First the obvious lesson from the AC. The fastest boat always wins. In every race bar the last the New Zealanders's were beaten on the start by the Italians and a very skilled Jimmy Spithill. Despite being ahead the Italians were rarely able to capitalise on the lead and were always under pressure. Just one mistake by the Italians and the NZ's were off to a 15 - 30 second lead with the blink of an eye. In a boat of the same speed, I think the NZ's would have struggled.
So what does that mean for me and my IOM. With equal quality boat build, sails and sailing skill, will a Britpop or Kantun or similar design be faster than my Alternative. I think the answer will be yes but my goal is to see how far up the tree I can get with a home build and I do have an advantage with sailing skills.
The second lesson from the Americas Cup which gives me hope, is the use of high mode by the Italians. They were the slower boat but by putting themselves in the right position, i.e to windward off the start line, when the boats tacked at the boundary, the Italians would be in front giving gas to the Kiwis for a minute at the very least and that was worth a hundred metres of lead. Off a start line, high mode gets you into clear air and to a position where you have control, hopefully with the ability tack at will or foot off with speed towards towards a heading breeze. High mode and low mode are good things to practice and have in your sailing armoury.
The third lesson was to know the water. When on the stadium course closest to the city, the breeze was quite shifty. It was OK for David Carr to spot the breeze from a helicopter but on the boats travelling upwind at 30 knots, that proved to be much harder. In our level of racing, it is so important to look up the course for wind shifts. IOM's tack and accelerate very quickly so the smallest shift can be used. Observation and as much practice on unfamiliar waters is essential to avoid getting caught out in early races.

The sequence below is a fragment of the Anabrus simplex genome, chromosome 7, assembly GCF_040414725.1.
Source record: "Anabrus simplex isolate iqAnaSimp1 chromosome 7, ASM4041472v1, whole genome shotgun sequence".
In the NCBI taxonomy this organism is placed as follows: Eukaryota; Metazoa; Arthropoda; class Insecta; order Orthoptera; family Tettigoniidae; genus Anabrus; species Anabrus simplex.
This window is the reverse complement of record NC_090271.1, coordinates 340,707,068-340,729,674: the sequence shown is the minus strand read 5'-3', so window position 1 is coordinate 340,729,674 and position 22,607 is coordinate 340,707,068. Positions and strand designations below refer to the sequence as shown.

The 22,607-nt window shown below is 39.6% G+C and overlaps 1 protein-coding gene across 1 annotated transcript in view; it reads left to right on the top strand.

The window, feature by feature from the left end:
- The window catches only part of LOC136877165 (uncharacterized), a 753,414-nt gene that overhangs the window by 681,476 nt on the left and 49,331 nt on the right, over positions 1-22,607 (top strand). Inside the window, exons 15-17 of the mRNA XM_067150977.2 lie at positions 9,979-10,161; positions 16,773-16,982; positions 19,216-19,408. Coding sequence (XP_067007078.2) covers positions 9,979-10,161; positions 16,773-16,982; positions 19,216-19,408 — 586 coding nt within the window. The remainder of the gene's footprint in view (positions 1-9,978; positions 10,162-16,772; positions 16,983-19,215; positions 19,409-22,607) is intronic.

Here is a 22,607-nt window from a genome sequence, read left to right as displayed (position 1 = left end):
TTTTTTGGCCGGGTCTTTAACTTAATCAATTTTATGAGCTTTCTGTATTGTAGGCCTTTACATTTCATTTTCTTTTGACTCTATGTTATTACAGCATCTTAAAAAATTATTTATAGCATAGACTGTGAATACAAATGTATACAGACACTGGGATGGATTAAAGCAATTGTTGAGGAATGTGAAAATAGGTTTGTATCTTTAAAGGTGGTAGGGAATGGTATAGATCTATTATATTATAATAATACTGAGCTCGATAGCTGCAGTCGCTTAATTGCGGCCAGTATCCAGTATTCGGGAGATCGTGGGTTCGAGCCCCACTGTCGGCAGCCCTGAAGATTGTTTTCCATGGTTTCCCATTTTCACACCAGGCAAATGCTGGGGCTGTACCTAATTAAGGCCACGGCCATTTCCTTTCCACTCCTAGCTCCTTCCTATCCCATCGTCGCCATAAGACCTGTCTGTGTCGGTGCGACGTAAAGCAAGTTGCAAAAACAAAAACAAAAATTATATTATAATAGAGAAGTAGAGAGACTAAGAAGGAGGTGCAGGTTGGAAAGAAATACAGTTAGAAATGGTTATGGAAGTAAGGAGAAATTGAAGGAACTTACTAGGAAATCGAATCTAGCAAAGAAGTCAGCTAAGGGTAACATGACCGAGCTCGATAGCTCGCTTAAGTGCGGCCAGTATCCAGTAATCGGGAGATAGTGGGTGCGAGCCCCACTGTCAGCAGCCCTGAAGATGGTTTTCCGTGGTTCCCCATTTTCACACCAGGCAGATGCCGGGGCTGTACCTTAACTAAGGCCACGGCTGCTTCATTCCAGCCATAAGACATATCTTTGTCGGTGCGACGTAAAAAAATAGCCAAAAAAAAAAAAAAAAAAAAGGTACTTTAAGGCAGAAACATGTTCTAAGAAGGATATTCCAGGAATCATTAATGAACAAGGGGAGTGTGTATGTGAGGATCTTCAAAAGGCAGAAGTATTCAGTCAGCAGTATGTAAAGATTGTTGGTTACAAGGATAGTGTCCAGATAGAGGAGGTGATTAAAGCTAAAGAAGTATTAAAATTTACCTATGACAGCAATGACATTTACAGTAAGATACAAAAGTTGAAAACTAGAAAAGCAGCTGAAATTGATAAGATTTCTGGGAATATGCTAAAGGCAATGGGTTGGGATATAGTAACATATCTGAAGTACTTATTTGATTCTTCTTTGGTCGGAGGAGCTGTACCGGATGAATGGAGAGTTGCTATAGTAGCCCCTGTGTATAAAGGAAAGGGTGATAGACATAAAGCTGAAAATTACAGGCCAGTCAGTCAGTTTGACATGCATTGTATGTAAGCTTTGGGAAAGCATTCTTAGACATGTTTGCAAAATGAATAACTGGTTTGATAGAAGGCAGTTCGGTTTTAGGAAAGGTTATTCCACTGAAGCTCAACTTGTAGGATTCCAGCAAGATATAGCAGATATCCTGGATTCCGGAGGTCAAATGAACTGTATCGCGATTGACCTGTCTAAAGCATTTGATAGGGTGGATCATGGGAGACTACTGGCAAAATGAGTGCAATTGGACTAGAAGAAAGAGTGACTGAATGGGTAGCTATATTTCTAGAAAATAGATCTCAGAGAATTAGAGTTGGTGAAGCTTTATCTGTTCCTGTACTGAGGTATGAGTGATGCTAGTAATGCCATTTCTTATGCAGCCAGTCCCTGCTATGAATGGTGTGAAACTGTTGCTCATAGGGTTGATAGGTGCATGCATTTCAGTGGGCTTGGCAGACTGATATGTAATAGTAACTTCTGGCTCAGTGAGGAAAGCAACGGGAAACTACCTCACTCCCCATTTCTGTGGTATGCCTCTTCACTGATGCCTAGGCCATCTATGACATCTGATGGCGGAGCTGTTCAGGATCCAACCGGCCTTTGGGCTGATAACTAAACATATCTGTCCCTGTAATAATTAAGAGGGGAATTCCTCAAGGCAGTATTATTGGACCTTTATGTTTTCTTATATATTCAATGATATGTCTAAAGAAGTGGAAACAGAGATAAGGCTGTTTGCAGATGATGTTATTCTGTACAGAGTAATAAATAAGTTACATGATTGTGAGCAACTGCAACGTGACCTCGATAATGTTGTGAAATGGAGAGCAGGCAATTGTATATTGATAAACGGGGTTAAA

The last lesson was the total calm of the drivers. They could have been driving a bus on a motorway for all the emotion they showed. Sailing in a relaxed manner is essential for getting the most out of the IOM. Any touch on the rudder slows you down.
The 470 Worlds was more familiar territory for me as a past campaigner. Getting off the start line was critical. In a big fleet, you could be sat head to wind for up to 4 minutes before the start and then pull the sails in with 2-5 seconds to go as all the boats were bang on the start line. If you were slightly late, your race was over. We only have a maximum of 20 boats in an IOM race but on most of the videos I see, boats are queuing up with sails flapping for a minute before the start. Timing your acceleration before the gun is critical and worth practicing. Ideally you want hang back a bit and start accelerating with 4 seconds to go so you hit the line with tad more speed than those around you, who start within 1 or 2 seconds of the gun. A half boat length advantage off the start line is gold dust. Easier said than done.
The other lesson like the AC, is the ability to hold your lane off the start line. In the videos I watch, anyone who bails out early and has to tack to clear their wind is out of the race. There are 4 to 6 boats in any fleet that within 20 seconds after the start are a nose in front and can control the fleet. They are the once who executed a good start and hold their lane.
Photos courtesy of Nika Davis https://nikadavis.com
The real message is to get out and practice all of these things. You can do it on your own but the more boats around you the better.